From Rosetta Code
This programming language may be used to instruct a computer to perform a task.
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Listed below are all of the tasks on Rosetta Code which have been solved using SSEM.

The Manchester Small-Scale Experimental Machine (SSEM or "Manchester Baby"), constructed in 1948, was the world's first stored-program electronic computer. Although its storage space (32 words of 32 bits each) was too limited for it to be a really practical general-purpose machine, the SSEM is of considerable historical interest.

The machine could only be programmed in pure binary machine code from the front panel. No assembly language was ever specified for it, but there was a more or less standardized mnemonic notation used when drafting programs on a piece of paper before entering them into the machine.

Each storage address could hold either a signed 32-bit integer (using two's complement for negative values) or an instruction word. Unlike most later digital computers, the SSEM's binary notation has the least significant bit first: 1 is one, 01 is two, 001 is four, etc. In an instruction word, the leftmost five bits stored the address of the operand and bits 13-15 stored the instruction itself. The operand was always a storage address and never an immediate value, even in the case of jumps: the jump target needed to be stored in a separate word, to which the jump would refer. The instruction set consisted of:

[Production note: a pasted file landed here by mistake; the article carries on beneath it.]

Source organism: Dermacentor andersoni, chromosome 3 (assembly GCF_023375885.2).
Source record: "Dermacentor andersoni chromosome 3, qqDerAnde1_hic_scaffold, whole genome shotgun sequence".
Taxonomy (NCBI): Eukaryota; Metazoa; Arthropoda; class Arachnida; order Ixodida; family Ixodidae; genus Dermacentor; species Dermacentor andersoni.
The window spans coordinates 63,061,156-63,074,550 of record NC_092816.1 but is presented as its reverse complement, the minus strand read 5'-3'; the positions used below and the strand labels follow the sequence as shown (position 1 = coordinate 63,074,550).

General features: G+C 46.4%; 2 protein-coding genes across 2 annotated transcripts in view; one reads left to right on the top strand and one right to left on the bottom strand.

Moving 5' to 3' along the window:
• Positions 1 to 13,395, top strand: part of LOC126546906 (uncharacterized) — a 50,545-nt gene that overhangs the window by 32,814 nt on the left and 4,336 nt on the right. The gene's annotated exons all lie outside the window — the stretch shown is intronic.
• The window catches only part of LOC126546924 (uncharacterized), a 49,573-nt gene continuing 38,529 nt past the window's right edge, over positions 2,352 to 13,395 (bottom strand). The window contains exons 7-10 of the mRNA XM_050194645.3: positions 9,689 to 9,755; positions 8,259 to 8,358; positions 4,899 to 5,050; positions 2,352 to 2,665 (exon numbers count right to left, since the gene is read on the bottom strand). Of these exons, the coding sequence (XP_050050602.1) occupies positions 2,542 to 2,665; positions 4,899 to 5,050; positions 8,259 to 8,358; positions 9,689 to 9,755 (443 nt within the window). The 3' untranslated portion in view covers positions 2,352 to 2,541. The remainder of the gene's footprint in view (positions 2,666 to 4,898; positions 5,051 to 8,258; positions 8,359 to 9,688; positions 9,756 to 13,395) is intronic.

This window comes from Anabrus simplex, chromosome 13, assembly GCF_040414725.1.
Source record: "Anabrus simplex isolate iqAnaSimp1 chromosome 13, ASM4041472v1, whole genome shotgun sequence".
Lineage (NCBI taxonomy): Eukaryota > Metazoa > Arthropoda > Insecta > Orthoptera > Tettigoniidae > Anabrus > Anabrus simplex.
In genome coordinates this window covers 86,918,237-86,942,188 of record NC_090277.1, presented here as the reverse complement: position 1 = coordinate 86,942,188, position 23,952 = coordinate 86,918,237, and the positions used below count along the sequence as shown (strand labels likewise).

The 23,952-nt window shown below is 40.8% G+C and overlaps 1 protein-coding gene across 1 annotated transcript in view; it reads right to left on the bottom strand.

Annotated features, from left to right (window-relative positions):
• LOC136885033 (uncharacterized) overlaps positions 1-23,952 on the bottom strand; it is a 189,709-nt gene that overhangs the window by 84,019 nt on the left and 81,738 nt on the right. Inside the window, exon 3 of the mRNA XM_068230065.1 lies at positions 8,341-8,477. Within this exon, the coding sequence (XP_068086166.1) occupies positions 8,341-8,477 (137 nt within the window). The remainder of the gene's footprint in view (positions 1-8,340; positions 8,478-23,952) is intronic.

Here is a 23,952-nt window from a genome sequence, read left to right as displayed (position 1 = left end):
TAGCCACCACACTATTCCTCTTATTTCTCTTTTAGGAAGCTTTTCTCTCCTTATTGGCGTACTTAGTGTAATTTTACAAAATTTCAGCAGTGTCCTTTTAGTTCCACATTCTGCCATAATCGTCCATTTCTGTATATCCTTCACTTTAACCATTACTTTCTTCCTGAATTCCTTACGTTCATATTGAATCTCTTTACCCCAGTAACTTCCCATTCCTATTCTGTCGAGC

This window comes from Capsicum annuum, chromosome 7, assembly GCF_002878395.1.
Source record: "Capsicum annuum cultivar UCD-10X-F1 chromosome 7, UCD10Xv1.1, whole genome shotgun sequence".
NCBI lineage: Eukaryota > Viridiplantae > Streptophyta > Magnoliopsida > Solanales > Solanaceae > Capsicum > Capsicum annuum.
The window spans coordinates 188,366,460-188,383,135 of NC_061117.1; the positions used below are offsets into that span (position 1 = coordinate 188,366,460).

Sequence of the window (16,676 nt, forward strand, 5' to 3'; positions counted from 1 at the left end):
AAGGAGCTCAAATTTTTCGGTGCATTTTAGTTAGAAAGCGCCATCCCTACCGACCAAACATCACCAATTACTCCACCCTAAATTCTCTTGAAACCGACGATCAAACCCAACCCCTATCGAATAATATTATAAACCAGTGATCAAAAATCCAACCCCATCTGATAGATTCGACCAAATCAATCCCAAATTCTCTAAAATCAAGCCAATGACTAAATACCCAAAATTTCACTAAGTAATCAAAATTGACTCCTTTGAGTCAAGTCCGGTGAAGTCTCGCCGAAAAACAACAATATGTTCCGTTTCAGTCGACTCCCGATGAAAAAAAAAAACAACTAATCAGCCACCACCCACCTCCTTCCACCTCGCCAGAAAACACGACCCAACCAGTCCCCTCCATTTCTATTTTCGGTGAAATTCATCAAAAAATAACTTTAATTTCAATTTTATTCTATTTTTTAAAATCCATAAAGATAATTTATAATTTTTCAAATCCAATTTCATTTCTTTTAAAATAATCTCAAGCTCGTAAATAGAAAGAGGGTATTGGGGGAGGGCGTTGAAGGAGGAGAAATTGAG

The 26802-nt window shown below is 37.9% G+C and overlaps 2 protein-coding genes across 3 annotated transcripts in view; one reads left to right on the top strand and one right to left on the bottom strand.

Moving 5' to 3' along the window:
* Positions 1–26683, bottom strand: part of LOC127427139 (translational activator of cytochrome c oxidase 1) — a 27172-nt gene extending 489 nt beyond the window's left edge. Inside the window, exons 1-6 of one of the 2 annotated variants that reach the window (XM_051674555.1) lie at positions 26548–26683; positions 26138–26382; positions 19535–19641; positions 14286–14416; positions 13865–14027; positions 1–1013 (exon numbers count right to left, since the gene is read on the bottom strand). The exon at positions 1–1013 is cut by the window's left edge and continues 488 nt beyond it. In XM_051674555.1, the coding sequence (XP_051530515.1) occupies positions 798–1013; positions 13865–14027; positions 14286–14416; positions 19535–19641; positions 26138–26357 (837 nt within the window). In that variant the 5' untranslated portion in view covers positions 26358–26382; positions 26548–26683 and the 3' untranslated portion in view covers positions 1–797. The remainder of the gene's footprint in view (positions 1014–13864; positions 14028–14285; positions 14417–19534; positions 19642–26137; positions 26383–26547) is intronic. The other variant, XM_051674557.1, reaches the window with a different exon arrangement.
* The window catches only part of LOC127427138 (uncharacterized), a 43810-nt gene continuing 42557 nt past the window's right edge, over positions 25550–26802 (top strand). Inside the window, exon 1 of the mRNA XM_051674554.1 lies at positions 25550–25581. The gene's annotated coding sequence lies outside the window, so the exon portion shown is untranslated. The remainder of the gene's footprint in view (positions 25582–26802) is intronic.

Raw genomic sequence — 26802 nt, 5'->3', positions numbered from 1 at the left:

000 <operand> to CIload the number stored at address operand into the Current Instruction register. CI would then be incremented, so this is equivalent to goto store[operand] + 1
100 Add <operand> to CIrelative jump ahead by one more than the number stored at operand (because CI is incremented anyway after the instruction has been executed)
010 -<operand> to cload the negation of the number stored at operand into the accumulator
110 c to <operand>store the number in the accumulator at address operand
001 Sub. <operand>subtract the number stored at operand from the number stored in the accumulator, leaving the result in the accumulator
101 Sub. <operand>identical to 001
011 Testskip the next instruction if the number in the accumulator is negative
111 Stophalt

Several emulators exist allowing SSEM code to be run on modern computers, including two browser-based implementations: David Sharp's Manchester Baby Simulator in Java and Edmund Griffiths's JsSSEM in JavaScript.